Also included in the report is a ranking of the top 20 cities in America with the highest transit ridership in order of their transit savings. According to APTA, the report demonstrates how an individual in a 2-person household can save money and reduce their carbon footprint by using public transportation.
Click here to read more about how public transit can save you money.
Interested in improving your agency’s transit technology but don’t know where to get funding? The Alberta government has recently allotted $2 billion to the Green Transit Initiatives Program (GreenTRIP) to improve transit across the province. If you operate a transit system in Alberta, Canada you are eligible to apply for this money.
As part of North Jersey Transportation Planning Authority’s series on “Transportation and Technology,” a symposium entitled “Social Media in the Transportation Industry: Implications for Change” was held on July 27, 2010. If you would like to hear/view the presentations from this event, they are available through NJTPA’s website here.
Hamilton Street Railway (HSR) transports over 21 million passengers throughout the city of Hamilton, Ontario each year and their 217 vehicles serve over 3,000 bus stops. Recently, HSR implemented ITS technology to streamline operations and comply with an Ontario Human Rights Commission (OHRC) mandate requiring transit agencies to announce every bus stop on every route. Mentor Engineering is proud to have their technology chosen to help keep public transit accessible to all transit riders. Carol Wildeman, Senior Project Management for HSR talked to us about their technology implementation experience.
1. It seems that as a transit agency you really value technology and invest in it. Why is having a good, responsive transportation system so important to your city?
In days gone by, we have been at the forefront of technology, and we were one of the first transit agencies in Canada to have an Interactive Voice Response (IVR) system. Our previous systems were getting a little elderly so we were at the point where we had to reinvest in our existing system. We found over the years we could reduce a lot of our costs with technology. By adding ITS technology we now have a much bigger focus on the kind of information we can provide to our customers.
2. What features of the ITS system are your dispatchers most excited about?
One of the things they want to do is send our operational notices via text message. Currently, they write them out and post them on the board in the garage, but the problem is that not all of our drivers come into the garage so they never see them. This way, we’ll be able to send our notices out in real-time using text messaging so everyone will be able to read them.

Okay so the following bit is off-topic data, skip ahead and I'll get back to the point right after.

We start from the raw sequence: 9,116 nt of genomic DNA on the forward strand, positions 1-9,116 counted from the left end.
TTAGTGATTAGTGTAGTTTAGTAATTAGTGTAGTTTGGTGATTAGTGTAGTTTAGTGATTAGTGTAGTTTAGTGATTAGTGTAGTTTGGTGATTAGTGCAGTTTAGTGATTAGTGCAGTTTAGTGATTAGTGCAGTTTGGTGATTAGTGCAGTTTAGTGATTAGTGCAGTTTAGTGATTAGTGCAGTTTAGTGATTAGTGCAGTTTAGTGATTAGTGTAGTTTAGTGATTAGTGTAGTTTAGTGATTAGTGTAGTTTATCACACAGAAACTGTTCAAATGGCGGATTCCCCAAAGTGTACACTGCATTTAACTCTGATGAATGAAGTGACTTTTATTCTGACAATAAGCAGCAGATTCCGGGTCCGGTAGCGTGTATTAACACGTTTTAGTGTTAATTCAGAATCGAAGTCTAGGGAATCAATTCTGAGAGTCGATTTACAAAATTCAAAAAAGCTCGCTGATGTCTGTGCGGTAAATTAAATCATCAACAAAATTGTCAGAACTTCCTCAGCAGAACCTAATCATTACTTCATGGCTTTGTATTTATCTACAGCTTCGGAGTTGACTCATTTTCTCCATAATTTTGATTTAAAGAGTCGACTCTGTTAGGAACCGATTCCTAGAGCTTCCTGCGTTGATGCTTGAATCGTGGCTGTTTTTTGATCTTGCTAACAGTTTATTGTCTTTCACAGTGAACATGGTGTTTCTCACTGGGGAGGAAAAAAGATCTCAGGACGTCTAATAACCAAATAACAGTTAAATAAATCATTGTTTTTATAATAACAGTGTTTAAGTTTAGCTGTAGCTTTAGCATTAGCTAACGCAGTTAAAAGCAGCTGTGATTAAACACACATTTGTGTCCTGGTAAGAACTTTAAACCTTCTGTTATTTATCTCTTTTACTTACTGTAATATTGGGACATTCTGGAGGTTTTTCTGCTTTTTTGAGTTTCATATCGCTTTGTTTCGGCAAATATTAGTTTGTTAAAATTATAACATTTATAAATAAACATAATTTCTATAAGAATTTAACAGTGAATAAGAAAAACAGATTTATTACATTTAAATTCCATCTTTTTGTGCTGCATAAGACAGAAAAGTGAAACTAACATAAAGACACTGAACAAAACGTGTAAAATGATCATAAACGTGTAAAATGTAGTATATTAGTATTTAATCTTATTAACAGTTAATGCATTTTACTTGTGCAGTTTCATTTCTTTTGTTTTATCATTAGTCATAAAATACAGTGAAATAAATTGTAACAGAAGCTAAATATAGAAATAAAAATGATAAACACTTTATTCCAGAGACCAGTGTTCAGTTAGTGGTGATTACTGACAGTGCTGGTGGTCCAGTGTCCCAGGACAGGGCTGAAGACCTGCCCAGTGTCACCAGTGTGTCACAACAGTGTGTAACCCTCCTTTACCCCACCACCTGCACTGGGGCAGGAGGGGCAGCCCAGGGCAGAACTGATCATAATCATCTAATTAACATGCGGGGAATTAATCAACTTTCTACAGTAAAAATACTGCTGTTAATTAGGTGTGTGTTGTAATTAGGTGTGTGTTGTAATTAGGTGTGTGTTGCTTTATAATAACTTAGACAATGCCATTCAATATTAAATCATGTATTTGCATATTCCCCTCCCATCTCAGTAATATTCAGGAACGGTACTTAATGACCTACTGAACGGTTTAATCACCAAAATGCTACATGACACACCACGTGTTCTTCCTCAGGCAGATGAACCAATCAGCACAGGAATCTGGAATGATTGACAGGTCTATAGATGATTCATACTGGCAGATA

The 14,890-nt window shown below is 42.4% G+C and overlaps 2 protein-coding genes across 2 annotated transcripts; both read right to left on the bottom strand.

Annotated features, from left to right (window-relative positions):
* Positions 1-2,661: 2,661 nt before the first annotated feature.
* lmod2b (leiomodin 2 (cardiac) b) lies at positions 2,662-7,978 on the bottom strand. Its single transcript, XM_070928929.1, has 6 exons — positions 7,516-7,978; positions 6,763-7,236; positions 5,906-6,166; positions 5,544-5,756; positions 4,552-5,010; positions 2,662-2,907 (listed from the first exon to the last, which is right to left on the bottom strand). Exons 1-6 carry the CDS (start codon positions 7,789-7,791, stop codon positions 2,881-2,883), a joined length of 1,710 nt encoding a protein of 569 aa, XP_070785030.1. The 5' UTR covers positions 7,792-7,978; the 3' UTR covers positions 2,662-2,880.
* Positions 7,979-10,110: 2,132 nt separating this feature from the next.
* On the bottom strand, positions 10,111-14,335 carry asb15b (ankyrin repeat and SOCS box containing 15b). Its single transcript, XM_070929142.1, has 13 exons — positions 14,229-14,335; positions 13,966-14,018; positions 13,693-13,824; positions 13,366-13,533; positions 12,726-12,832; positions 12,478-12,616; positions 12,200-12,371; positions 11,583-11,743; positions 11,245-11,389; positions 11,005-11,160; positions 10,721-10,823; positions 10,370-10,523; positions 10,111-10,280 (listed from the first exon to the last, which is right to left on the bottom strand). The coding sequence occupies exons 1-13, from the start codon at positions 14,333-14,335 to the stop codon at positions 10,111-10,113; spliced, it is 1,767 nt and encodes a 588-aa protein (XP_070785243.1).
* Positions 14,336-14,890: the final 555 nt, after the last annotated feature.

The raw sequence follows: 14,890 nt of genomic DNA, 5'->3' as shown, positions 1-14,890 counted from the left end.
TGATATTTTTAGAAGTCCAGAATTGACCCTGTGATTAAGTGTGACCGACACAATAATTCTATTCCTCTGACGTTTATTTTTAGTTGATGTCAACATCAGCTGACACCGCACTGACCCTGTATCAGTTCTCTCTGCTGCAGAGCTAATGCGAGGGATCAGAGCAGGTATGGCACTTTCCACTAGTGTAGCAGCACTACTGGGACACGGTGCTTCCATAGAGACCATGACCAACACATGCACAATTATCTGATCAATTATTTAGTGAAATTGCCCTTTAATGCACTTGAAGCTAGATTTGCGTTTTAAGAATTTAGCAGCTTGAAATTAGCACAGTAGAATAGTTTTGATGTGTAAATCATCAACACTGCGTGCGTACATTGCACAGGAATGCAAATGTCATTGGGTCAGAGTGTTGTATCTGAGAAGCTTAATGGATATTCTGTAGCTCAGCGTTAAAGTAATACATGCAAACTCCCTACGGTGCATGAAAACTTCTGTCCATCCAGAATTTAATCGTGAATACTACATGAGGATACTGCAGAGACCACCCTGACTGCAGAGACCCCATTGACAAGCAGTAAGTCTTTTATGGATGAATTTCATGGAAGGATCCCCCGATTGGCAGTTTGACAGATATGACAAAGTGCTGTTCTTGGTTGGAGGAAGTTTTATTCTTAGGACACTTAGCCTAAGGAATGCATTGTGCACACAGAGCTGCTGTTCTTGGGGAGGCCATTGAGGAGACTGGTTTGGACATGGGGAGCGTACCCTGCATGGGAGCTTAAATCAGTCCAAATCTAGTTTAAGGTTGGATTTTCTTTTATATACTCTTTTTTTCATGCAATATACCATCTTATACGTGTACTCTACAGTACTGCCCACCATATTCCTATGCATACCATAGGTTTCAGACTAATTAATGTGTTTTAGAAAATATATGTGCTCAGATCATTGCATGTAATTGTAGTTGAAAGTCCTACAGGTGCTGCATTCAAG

3. What has been the impact of adding a voice annunciator to your transit system?
Certainly, the public likes it. With this technology in place we were able to go to the Ontario Human Rights Commission and say that we have a system, and this is how it works to announce every bus stop. We were able to give a report of how often each driver was on task. We were able to demonstrate to the OHRC that our system is up and it’s working.
4. How much resistance to the system was there from the drivers?
When the system went in the drivers by and large were all for it. They felt that this was being put in to help them, and without it they would be required to announce all the stops themselves. The fact that we made the investment to put in a system that would automatically announce all the bus stops, our drivers really saw this as a benefit to them.
5. What does the future hold for your organization?
I would say that our customers are looking for more information that is easier to access. We’ve been looking at adding wayside signs for our terminals. Customers are going to want real-time information from our IVR system and our website in an easy-to-handle format.
A blog for those of us who live and work in fleet management. Topics include engine diagnostics, driver safety, mobile workforce management, CAD/AVL, vehicle maintenance, truck distribution, global computing, work order management, and field services.